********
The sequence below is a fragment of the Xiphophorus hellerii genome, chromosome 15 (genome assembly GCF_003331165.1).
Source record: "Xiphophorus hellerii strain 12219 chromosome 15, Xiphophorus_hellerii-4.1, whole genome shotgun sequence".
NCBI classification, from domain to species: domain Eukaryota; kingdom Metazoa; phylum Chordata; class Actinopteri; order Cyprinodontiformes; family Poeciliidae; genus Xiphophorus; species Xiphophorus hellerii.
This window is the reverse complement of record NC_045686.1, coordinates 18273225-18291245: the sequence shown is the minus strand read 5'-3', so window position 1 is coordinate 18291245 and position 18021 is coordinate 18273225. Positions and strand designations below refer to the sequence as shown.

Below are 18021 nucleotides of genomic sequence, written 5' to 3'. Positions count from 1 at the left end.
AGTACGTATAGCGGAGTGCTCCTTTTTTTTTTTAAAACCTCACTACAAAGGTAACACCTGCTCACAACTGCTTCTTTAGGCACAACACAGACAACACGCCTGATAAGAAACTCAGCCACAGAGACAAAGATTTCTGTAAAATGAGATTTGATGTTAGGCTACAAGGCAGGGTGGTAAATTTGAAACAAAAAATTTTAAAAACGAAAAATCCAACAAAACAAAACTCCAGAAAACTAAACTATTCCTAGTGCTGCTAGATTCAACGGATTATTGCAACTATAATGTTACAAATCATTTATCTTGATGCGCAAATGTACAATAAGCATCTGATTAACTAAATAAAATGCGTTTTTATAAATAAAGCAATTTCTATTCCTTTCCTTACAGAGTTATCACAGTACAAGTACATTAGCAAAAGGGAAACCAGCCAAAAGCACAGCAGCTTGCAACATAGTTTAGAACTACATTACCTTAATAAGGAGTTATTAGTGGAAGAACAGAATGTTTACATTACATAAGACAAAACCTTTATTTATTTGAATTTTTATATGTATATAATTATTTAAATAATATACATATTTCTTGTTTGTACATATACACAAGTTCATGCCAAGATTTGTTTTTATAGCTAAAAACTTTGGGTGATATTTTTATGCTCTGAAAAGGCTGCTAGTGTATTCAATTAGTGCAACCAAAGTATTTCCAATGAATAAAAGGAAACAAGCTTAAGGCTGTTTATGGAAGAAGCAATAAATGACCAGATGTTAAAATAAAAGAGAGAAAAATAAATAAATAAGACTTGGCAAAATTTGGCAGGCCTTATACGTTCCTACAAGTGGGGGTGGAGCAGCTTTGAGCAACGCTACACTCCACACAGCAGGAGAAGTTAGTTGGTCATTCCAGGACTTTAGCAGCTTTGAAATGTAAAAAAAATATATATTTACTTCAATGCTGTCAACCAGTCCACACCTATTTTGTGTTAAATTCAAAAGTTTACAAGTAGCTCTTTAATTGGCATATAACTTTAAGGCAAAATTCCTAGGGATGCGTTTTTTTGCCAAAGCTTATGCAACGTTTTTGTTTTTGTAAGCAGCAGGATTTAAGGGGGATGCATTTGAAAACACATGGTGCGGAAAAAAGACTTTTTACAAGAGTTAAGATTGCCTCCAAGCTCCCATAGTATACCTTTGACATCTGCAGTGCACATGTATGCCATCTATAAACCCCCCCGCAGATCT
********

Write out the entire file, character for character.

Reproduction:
The sequence below is a fragment of the Xiphophorus hellerii genome, chromosome 15 (genome assembly GCF_003331165.1).
Source record: "Xiphophorus hellerii strain 12219 chromosome 15, Xiphophorus_hellerii-4.1, whole genome shotgun sequence".
NCBI classification, from domain to species: domain Eukaryota; kingdom Metazoa; phylum Chordata; class Actinopteri; order Cyprinodontiformes; family Poeciliidae; genus Xiphophorus; species Xiphophorus hellerii.
This window is the reverse complement of record NC_045686.1, coordinates 18273225-18291245: the sequence shown is the minus strand read 5'-3', so window position 1 is coordinate 18291245 and position 18021 is coordinate 18273225. Positions and strand designations below refer to the sequence as shown.

Below are 18021 nucleotides of genomic sequence, written 5' to 3'. Positions count from 1 at the left end.
AGTACGTATAGCGGAGTGCTCCTTTTTTTTTTTAAAACCTCACTACAAAGGTAACACCTGCTCACAACTGCTTCTTTAGGCACAACACAGACAACACGCCTGATAAGAAACTCAGCCACAGAGACAAAGATTTCTGTAAAATGAGATTTGATGTTAGGCTACAAGGCAGGGTGGTAAATTTGAAACAAAAAATTTTAAAAACGAAAAATCCAACAAAACAAAACTCCAGAAAACTAAACTATTCCTAGTGCTGCTAGATTCAACGGATTATTGCAACTATAATGTTACAAATCATTTATCTTGATGCGCAAATGTACAATAAGCATCTGATTAACTAAATAAAATGCGTTTTTATAAATAAAGCAATTTCTATTCCTTTCCTTACAGAGTTATCACAGTACAAGTACATTAGCAAAAGGGAAACCAGCCAAAAGCACAGCAGCTTGCAACATAGTTTAGAACTACATTACCTTAATAAGGAGTTATTAGTGGAAGAACAGAATGTTTACATTACATAAGACAAAACCTTTATTTATTTGAATTTTTATATGTATATAATTATTTAAATAATATACATATTTCTTGTTTGTACATATACACAAGTTCATGCCAAGATTTGTTTTTATAGCTAAAAACTTTGGGTGATATTTTTATGCTCTGAAAAGGCTGCTAGTGTATTCAATTAGTGCAACCAAAGTATTTCCAATGAATAAAAGGAAACAAGCTTAAGGCTGTTTATGGAAGAAGCAATAAATGACCAGATGTTAAAATAAAAGAGAGAAAAATAAATAAATAAGACTTGGCAAAATTTGGCAGGCCTTATACGTTCCTACAAGTGGGGGTGGAGCAGCTTTGAGCAACGCTACACTCCACACAGCAGGAGAAGTTAGTTGGTCATTCCAGGACTTTAGCAGCTTTGAAATGTAAAAAAAATATATATTTACTTCAATGCTGTCAACCAGTCCACACCTATTTTGTGTTAAATTCAAAAGTTTACAAGTAGCTCTTTAATTGGCATATAACTTTAAGGCAAAATTCCTAGGGATGCGTTTTTTTGCCAAAGCTTATGCAACGTTTTTGTTTTTGTAAGCAGCAGGATTTAAGGGGGATGCATTTGAAAACACATGGTGCGGAAAAAAGACTTTTTACAAGAGTTAAGATTGCCTCCAAGCTCCCATAGTATACCTTTGACATCTGCAGTGCACATGTATGCCATCTATAAACCCCCCCGCAGATCT